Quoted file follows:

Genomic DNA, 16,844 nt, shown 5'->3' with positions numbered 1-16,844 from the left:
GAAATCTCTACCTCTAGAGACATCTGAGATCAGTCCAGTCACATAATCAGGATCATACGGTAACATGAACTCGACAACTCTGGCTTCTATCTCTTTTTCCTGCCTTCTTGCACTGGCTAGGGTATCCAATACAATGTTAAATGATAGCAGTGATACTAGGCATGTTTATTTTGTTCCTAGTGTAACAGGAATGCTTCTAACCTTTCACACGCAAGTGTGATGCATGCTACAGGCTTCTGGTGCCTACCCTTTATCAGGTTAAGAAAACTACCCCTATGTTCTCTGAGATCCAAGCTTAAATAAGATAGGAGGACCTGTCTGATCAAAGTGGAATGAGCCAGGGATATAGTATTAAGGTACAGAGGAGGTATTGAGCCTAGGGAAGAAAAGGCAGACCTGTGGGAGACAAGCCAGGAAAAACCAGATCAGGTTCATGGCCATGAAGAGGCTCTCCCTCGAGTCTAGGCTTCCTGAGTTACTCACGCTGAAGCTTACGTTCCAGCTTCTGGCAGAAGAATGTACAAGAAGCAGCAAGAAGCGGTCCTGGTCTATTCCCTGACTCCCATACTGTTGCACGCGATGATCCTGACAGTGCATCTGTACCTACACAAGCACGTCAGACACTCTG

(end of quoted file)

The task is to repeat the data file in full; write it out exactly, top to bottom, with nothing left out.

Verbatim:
Genomic DNA, 16,844 nt, shown 5'->3' with positions numbered 1-16,844 from the left:
GAAATCTCTACCTCTAGAGACATCTGAGATCAGTCCAGTCACATAATCAGGATCATACGGTAACATGAACTCGACAACTCTGGCTTCTATCTCTTTTTCCTGCCTTCTTGCACTGGCTAGGGTATCCAATACAATGTTAAATGATAGCAGTGATACTAGGCATGTTTATTTTGTTCCTAGTGTAACAGGAATGCTTCTAACCTTTCACACGCAAGTGTGATGCATGCTACAGGCTTCTGGTGCCTACCCTTTATCAGGTTAAGAAAACTACCCCTATGTTCTCTGAGATCCAAGCTTAAATAAGATAGGAGGACCTGTCTGATCAAAGTGGAATGAGCCAGGGATATAGTATTAAGGTACAGAGGAGGTATTGAGCCTAGGGAAGAAAAGGCAGACCTGTGGGAGACAAGCCAGGAAAAACCAGATCAGGTTCATGGCCATGAAGAGGCTCTCCCTCGAGTCTAGGCTTCCTGAGTTACTCACGCTGAAGCTTACGTTCCAGCTTCTGGCAGAAGAATGTACAAGAAGCAGCAAGAAGCGGTCCTGGTCTATTCCCTGACTCCCATACTGTTGCACGCGATGATCCTGACAGTGCATCTGTACCTACACAAGCACGTCAGACACTCTG